• I find for me upping my dose of risperidone helps when I am feeling unwell like this and talk therapy. Ask your team about this. I'm two months ppp and life circumstances don't always make it straightforward to linearly decrease medicine

  • Hello Kayla

    Thanks for taking the time to reply. It's good to hear that you have good family support as well as professional care in the USA. Like you, I had similar support and professionals visited me at home but some days it was so hard to even get out of bed. I think it can be the effects of medication which will keep you stable but make everything move in slow motion.

    Try not to worry, PP is a temporary illness which is very treatable so hopefully with all the support you have it won't be too long before you're feeling more positive. Your motivation and sense of joy will slowly return as you respond to medication and treatment. You will soon be back on your feet and find your place again.

    I hope the Insider Guides were helpful as well as the shared experiences here.

    Take very good care of yourself ...... we are all here to listen and help if we can.

  • Hi Kayla - I just wanted to quickly reply to say how well you are doing (with a huge list of horrible symptoms!) and to try not to worry about not feeling back to yourself yet. Four months in is still pretty "fresh" and as others have said what you've gone through is incredibly traumatic. So number one thing is to be hugely kind to yourself, and set yourself very attainable goals each day. Eg today I'm going to go for a walk. Today I'm going to wash my hair. Today I'm going to watch a movie. Etc!

    And I would 100% agree with the Insider Guides recommendation - there is so much useful support and suggestions in these.

    Best wishes

    Kat x

  • Hello Kayla,

    wishing you a good day.

    Things can be worked towards in little stepping stones. I completely had to re-think in how to manage life. It is actually about thinking of an aim and then putting it down into achievable objectives.

    I know from my own experience that it can be frustrating, in not completing the tasks straight away i.e at the beginning getting dressed and washed, looking after myself, making a cup of tea, supermarket and lots more.

    I attended a 10 hours support group three times and despite using the same publication from the NHS 'managing life skills', each course was very different, but still trying to establish a 'sufficient toolkit' with coping mechanisms. The groups did help me as we all had mental health issues and similar problems. However, this maybe not suitable for everybody. I was the only person with PPP experience.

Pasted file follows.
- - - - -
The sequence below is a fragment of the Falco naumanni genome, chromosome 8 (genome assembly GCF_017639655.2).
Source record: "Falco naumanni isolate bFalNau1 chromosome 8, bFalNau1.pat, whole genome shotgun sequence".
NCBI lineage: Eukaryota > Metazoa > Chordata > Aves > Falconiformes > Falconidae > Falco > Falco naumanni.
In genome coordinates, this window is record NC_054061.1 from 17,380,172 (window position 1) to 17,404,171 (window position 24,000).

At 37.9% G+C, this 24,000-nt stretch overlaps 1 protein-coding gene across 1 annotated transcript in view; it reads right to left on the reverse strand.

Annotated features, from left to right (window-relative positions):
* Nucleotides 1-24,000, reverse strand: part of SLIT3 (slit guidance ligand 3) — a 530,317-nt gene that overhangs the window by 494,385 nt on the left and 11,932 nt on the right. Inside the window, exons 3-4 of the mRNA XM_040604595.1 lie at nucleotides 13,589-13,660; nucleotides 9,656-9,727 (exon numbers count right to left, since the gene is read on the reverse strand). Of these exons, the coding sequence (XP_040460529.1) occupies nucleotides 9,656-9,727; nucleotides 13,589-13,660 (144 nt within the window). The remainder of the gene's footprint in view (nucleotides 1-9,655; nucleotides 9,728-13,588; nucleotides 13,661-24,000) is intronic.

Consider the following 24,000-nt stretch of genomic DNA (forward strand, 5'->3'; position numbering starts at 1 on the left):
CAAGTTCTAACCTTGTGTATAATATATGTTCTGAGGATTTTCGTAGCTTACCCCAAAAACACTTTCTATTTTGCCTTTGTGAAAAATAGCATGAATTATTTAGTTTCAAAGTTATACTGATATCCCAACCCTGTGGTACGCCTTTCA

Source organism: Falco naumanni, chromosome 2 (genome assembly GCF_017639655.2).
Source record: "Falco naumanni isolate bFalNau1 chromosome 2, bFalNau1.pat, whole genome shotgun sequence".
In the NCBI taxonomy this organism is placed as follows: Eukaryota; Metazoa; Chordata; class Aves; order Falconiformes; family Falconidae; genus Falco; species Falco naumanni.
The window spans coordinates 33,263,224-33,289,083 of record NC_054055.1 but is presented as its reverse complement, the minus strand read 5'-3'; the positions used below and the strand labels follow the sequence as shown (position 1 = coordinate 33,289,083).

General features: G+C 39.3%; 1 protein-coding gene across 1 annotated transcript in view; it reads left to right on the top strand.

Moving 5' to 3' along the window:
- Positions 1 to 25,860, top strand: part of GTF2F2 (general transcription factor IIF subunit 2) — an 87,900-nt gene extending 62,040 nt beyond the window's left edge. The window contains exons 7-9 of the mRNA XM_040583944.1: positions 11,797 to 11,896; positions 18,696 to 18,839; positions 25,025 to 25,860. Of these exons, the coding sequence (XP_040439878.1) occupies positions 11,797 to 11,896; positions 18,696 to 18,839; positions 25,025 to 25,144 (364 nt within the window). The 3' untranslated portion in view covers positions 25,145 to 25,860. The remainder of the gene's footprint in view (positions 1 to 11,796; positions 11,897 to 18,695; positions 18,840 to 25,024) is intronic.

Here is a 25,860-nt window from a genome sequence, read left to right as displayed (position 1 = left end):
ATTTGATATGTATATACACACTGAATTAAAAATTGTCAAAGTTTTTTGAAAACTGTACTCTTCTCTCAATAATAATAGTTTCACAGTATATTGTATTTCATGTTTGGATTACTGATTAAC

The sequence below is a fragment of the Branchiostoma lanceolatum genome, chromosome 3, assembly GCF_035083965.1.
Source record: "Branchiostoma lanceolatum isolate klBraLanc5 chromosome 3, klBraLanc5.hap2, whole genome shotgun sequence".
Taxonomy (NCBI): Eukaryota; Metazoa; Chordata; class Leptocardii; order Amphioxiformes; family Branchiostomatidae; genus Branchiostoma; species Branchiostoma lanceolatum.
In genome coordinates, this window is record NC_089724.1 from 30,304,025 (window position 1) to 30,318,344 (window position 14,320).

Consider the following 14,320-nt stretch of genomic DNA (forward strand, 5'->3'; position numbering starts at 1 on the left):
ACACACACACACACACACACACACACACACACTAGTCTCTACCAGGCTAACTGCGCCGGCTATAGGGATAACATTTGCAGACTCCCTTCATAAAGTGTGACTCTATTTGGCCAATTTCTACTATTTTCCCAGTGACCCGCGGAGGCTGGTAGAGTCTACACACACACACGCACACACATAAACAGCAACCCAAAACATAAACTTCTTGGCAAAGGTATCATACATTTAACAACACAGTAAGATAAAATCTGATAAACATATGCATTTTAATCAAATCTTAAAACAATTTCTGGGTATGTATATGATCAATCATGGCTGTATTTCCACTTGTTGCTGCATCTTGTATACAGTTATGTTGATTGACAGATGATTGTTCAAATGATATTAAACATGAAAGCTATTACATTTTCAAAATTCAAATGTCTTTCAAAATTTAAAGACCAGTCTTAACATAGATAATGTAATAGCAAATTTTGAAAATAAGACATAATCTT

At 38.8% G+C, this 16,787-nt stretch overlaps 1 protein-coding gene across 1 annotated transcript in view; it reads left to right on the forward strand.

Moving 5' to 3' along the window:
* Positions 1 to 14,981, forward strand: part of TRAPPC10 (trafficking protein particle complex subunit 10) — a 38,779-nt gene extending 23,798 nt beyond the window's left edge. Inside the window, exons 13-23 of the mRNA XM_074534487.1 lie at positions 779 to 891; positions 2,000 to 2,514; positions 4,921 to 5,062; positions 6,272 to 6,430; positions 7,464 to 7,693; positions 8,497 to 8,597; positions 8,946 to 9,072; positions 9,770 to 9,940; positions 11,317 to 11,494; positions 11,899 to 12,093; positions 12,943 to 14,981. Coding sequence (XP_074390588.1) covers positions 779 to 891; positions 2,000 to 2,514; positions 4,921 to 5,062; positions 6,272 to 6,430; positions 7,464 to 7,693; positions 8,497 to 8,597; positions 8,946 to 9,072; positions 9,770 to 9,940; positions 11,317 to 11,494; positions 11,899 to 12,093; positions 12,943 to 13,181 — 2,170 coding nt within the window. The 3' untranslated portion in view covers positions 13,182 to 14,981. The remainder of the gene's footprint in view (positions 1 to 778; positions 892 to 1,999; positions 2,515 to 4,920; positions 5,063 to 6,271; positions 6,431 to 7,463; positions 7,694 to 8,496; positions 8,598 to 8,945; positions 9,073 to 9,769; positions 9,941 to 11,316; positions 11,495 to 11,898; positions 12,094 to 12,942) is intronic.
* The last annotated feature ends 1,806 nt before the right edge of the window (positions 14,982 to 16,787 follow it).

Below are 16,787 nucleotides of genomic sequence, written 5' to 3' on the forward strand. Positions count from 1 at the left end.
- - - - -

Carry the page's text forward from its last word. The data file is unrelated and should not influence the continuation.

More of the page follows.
I do not know the insider guide book, but self-help books and trying to journalise could be helpful to your recovery path.

    Thinking of you, just take a step back and then when you feel a bit stronger two steps forward...

    x

  • Hello Kayla

    Just wondering how you are since your last post? I hope the replies were helpful and you have good support around you.

    Take good care of yourself. We are all here to support you.

  • Hi Lilybeth, I am feeling somewhat better than my last post and yes, the replies were helpful and encouraging. I'm still getting help with my son. I continue to have some troubling thoughts preoccupied with death and suffering, anxiety about my recovery, and wondering if there's a point to life. That's really important to me to have a purpose and feel safe, but this whole experience has offset my sense of purpose and security. I don't know how long it will take to get past that. Thanks for checking on me.

  • Hello Kayla

    Thanks for taking the time to reply. It's good to hear you're feeling somewhat better but continue to have troubling thoughts. Recovery is so different for all of us and I think if you are only five months into it you will feel vulnerable. Following my first PP I was in hospital for six months without my son and re-admitted in times of crisis.

    As I mentioned earlier my PP episodes were a long time ago and in the early days of recovery I had troubling thoughts and anxiety. With anxiety everything is magnified ... don't worry that you are still having help with your son, it's important that you have time to heal.

    I hope you have been reassured by your care team that eventually the thoughts you are having will fade and you will fully recover. Sometimes it's a question of finding the right balance of medication and treatment that works for you.

    Recovery from PP can't be rushed but in time and with the good professional care you have in place you will feel much better about yourself. For now wrap yourself in the security blanket of home and accept all the support around you until you feel well enough to cope. It's not easy for you but we are all here to talk if it helps.

    Take care.